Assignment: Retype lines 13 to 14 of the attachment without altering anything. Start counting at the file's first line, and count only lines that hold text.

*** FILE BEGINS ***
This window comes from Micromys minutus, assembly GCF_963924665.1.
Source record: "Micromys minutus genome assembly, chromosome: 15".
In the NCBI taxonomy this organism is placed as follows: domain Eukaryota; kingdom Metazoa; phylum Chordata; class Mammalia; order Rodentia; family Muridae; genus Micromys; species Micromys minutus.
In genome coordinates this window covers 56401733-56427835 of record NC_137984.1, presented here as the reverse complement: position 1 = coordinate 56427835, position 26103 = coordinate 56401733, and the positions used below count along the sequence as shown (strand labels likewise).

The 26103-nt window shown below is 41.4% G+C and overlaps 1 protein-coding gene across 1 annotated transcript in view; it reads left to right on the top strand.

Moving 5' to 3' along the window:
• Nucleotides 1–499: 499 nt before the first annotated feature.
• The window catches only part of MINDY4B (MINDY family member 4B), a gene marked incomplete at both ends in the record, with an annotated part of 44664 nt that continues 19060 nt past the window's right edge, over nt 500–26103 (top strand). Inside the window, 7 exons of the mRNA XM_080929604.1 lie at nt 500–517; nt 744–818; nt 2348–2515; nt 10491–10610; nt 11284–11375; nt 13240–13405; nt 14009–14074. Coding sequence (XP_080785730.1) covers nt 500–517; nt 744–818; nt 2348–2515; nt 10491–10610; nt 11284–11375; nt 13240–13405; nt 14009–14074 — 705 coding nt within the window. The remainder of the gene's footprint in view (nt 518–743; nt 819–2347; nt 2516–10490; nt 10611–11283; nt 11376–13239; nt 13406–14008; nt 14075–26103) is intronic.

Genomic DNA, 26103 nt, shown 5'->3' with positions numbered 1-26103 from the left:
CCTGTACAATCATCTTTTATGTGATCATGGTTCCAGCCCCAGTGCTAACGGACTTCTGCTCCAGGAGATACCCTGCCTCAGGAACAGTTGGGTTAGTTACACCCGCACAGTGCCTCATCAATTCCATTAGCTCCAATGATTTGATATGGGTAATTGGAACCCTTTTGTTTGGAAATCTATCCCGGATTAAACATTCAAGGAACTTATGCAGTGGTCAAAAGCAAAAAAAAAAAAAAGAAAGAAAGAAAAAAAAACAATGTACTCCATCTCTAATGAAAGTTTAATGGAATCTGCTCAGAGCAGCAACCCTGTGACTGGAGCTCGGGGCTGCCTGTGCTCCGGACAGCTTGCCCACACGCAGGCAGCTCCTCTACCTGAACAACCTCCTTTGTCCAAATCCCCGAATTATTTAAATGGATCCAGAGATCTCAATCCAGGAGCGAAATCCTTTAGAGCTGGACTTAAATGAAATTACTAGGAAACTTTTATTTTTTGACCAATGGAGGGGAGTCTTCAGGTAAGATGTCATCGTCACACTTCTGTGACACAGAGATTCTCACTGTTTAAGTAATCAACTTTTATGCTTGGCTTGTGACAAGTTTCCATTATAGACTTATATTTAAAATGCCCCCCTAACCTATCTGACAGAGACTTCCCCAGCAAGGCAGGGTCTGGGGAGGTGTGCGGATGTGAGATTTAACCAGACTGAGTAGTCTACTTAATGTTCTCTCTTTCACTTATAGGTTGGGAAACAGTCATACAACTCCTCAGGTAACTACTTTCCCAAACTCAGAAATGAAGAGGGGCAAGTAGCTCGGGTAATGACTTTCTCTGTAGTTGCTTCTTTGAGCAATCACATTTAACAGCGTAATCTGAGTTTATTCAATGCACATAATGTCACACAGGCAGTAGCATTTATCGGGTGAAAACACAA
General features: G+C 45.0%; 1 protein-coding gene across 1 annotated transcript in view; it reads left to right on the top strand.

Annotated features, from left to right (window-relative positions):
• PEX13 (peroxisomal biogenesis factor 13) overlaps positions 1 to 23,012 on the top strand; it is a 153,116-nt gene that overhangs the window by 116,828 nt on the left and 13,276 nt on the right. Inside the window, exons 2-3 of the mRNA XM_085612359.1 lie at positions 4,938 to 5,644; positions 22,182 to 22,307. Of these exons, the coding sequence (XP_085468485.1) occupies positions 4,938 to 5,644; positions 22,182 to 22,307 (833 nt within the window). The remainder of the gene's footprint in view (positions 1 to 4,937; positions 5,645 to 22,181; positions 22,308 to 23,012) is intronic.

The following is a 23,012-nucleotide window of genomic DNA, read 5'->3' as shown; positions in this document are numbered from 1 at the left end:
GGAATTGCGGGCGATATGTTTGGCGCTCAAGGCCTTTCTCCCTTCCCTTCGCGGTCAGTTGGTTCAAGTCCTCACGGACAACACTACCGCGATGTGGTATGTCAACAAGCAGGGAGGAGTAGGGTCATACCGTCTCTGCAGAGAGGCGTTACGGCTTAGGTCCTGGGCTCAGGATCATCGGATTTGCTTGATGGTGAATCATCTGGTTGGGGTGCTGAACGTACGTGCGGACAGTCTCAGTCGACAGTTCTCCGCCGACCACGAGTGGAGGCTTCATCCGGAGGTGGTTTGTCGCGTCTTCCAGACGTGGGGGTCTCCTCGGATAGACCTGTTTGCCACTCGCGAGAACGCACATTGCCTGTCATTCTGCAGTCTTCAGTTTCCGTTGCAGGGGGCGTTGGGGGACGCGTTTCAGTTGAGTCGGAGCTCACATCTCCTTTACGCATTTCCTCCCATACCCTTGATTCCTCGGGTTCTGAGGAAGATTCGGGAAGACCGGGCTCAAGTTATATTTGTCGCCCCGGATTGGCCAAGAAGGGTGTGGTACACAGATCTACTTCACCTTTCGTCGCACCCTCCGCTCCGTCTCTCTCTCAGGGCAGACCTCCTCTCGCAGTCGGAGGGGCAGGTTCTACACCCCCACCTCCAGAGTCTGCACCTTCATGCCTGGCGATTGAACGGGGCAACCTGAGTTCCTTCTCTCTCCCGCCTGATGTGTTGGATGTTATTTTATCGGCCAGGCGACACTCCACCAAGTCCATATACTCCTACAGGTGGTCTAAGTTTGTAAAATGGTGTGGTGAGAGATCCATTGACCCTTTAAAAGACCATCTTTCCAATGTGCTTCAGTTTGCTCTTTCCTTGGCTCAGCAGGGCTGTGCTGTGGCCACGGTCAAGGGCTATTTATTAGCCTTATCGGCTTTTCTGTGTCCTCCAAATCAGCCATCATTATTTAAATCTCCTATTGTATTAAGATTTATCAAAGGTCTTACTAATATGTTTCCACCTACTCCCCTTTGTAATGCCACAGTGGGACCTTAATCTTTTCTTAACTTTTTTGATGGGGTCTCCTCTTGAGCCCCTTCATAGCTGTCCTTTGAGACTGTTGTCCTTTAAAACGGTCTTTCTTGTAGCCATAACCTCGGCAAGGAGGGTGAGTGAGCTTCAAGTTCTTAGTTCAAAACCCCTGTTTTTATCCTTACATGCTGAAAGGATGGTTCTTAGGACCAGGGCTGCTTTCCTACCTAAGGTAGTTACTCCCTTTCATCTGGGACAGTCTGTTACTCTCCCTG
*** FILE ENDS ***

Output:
• PEX13 (peroxisomal biogenesis factor 13) overlaps positions 1 to 23,012 on the top strand; it is a 153,116-nt gene that overhangs the window by 116,828 nt on the left and 13,276 nt on the right. Inside the window, exons 2-3 of the mRNA XM_085612359.1 lie at positions 4,938 to 5,644; positions 22,182 to 22,307. Of these exons, the coding sequence (XP_085468485.1) occupies positions 4,938 to 5,644; positions 22,182 to 22,307 (833 nt within the window). The remainder of the gene's footprint in view (positions 1 to 4,937; positions 5,645 to 22,181; positions 22,308 to 23,012) is intronic.

The following is a 23,012-nucleotide window of genomic DNA, read 5'->3' as shown; positions in this document are numbered from 1 at the left end: